With two new coordinators, Davie seeks consistency
ALBUQUERQUE — There’s a word UNM coach Bob Davie wants you to familiarize yourself with.
In the parlance of college football, it simply means holding it together and avoiding the kind of turnover in personnel that stunts growth and can be demoralizing when people pack up and ship out.
When a team has won just six games in two years and seen attendance drop to its lowest levels in a generation, it makes sense that people are wont to grab the nearest empty box, gather the ficus out of the corner and head out the door, help wanted ads tucked under one arm and a hitchhiker’s thumbs-up in the other.
Such is not necessarily the case at the University of New Mexico, where its football team has fallen on hard times under Davie’s watch. The Lobos have followed back-to-back bowl seasons by stumbling into the nether regions of the Football Bowl Subdivision.
Off the field, there have been deep budget cuts, Davie’s 30-day unpaid suspension last year and the offseason exodus of both coordinators from a team that rode into the sunset with a seven-game losing streak.
Retaining coaches has been tough partly because of the team’s reputation, but mostly, Davie said, because of the lack of competitive salaries.
“There’s no question that keeping continuity at the Mountain West Conference level is a … joint effort by everybody,” Davie said, adding that UNM, by comparison to other league colleges, has done a better job of holding on to players and assistants.
“It parallels continuity on rosters the same way,” he said. “It is definitely like that. All you have to do is look at the salaries of [other] places. I mean, you’ve got defensive coordinators making $2 million.”
That’s far from the case at UNM, where new defensive coordinator Jordan Peterson is earning just a fraction of that. A typical coordinator at a Power Five school can make $750,000 a year or more, with a growing number make annual salaries of seven figures. Peterson’s contract is for $149,500.08.
“Well, I think coaches all across America have options, and at the end of the day, it’s about what’s important to you, individually,” Peterson said.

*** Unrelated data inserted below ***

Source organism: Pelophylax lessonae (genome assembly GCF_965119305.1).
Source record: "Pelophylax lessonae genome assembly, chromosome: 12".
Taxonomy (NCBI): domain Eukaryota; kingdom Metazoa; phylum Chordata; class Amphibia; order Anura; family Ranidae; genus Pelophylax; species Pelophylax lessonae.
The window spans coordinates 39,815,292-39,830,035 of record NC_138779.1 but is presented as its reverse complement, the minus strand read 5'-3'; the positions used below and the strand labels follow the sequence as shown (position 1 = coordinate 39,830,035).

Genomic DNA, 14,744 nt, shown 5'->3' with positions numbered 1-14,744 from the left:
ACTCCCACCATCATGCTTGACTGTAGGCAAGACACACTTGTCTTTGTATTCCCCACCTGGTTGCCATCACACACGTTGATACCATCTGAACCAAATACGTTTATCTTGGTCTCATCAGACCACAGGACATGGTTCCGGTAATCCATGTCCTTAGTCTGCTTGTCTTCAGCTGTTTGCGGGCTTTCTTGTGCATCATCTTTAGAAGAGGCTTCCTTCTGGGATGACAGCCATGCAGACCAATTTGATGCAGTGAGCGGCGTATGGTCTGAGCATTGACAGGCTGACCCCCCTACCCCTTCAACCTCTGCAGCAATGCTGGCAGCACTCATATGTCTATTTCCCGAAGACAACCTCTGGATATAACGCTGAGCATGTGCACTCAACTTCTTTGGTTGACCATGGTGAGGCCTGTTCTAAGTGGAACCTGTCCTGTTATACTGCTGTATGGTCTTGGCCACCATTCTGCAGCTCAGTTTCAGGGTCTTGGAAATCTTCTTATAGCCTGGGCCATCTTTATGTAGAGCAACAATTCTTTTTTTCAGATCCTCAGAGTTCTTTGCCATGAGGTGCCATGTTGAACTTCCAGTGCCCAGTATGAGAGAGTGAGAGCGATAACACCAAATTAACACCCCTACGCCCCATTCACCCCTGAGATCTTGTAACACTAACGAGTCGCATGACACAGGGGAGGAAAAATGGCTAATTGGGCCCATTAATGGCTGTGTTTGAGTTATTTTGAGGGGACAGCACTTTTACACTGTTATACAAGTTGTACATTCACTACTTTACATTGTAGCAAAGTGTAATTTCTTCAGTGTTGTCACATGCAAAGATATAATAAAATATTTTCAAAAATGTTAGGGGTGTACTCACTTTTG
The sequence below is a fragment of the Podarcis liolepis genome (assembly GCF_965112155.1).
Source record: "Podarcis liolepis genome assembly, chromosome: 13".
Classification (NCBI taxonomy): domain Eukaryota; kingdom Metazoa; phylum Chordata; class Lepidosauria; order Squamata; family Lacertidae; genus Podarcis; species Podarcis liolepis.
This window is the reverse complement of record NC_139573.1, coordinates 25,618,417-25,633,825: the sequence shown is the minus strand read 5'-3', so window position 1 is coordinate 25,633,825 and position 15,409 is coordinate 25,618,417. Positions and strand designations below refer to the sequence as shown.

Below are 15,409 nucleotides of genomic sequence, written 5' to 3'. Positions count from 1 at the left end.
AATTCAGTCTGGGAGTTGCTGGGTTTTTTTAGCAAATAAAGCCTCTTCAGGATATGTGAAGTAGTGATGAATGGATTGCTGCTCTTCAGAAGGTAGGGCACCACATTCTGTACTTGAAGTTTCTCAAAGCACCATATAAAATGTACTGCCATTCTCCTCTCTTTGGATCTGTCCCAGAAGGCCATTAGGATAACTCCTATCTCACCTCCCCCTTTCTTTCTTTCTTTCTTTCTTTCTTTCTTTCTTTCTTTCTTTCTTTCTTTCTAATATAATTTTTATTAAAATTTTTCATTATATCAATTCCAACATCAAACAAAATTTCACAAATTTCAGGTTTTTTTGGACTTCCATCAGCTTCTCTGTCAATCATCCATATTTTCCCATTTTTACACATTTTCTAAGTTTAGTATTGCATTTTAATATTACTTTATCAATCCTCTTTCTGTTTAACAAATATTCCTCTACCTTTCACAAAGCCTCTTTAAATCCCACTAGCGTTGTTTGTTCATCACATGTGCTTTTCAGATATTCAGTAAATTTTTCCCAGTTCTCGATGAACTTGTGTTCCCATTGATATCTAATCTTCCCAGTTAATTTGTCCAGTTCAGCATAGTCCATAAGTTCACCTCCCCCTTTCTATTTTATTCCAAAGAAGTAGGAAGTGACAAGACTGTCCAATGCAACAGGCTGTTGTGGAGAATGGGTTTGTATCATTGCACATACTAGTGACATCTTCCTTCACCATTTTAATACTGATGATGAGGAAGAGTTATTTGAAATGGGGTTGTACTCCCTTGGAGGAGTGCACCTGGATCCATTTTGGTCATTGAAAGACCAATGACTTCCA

Toss out the paycheck, he added. The staff is younger as he and Joe Dailey taking over at the coordinator positions. Peterson said they both bring energy to the program, which creates a trickle-down effect on everyone else.
“I think our guys, coaches and players alike are really excited about the changes in scheme,” he said. “A lot of these guys will be more aggressive, schematically, allowing us to bring more punch.”
Dailey said what drew him to New Mexico was getting a sneak peek at what the Lobos had to offer. An assistant at Liberty last year, he was in Albuquerque when the Flames handed UNM an early season loss. Couple that with Davie’s track record that stretches to his days as a coordinator at Texas A&M and as a head coach at Notre Dame, and it was something Dailey wanted to learn from.
“The kicker of it all was coach Davie,” Dailey said. “He’s known for developing some of the top talent in coaching in the coaching ranks, so why not be a part of someone who’s developed some of the best names in college football? That’s what I really wanted to be a part of — Urban Meyer, Charlie Strong, Steve Addazio, Joker Phillips. There’s a long list of guys who are marquee names in this business, who when they first started out, no one knew who they were. But they started underneath Bob.”
Dailey’s contract will pay him $225,000 each of the next two years. He replaces Calvin Magee, who made the same amount in his one year at UNM before taking over as the tight ends coach at Ole Miss. A Power Five school, Ole Miss paid approximately $1.8 million in base salary to its two coordinators last year, both of whom have moved onto other major-college jobs.
“If you’re not paying as much then at somewhere else, you better be able to be competitive to keep coaches, so where does that come from?” Davie said. “Is that the culture of the program and selling out the stadium? Is it being at a place where it’s really important for football and you’re willing to take a pay cut because really love the place? So, across the board it’s a joint, joint effort.”
And it’s at that point, Davie added, that colleges have to be on the same page about the bigger picture.
“You have to be aligned from the administration all the way down in retention of players and coaches,” he said. “That’s what it is. Either the facilities have to be better, the internal alignment in the way people treat it have to be better. You know, all those things, so it’s a joint responsibility to try to do it. It’s a challenge. It’s a challenge.”
So exactly how close is UNM to achieving that alignment?
With a laugh, Davie said, “No comment, no comment.”
At that point, he spoke about the need to feed the players better if the college isn’t drawing 110,000 fans a game.
“If you’re not doing that, then you better have better resources on — somehow you gotta jointly, across the board, think about retention,” Davie said. “So, I mean, that’s what alignment in a program is. Somewhere along the line there has to be something, if you really want to get better, if you really want to compete and if you really want to make one more first down than that opponent, you better be aligned across the board to be able to do that. That’s the million dollar question right there — and it is about a million dollars.”
UNM athletic expenses
• UNM’s annual budget includes more than $14 million for coaching salaries.
• The Lobo football program has 10 coaches who cost over $150,000 in base pay every month.
• Bob Davie’s contract runs through Dec. 31, 2021.
• Davie’s base pay is $422,690.04, but compensation packages and performance incentives can take it to approximately $1.1 million
• UNM issues a monthly check of $35,224.17 to cover Davie’s base pay.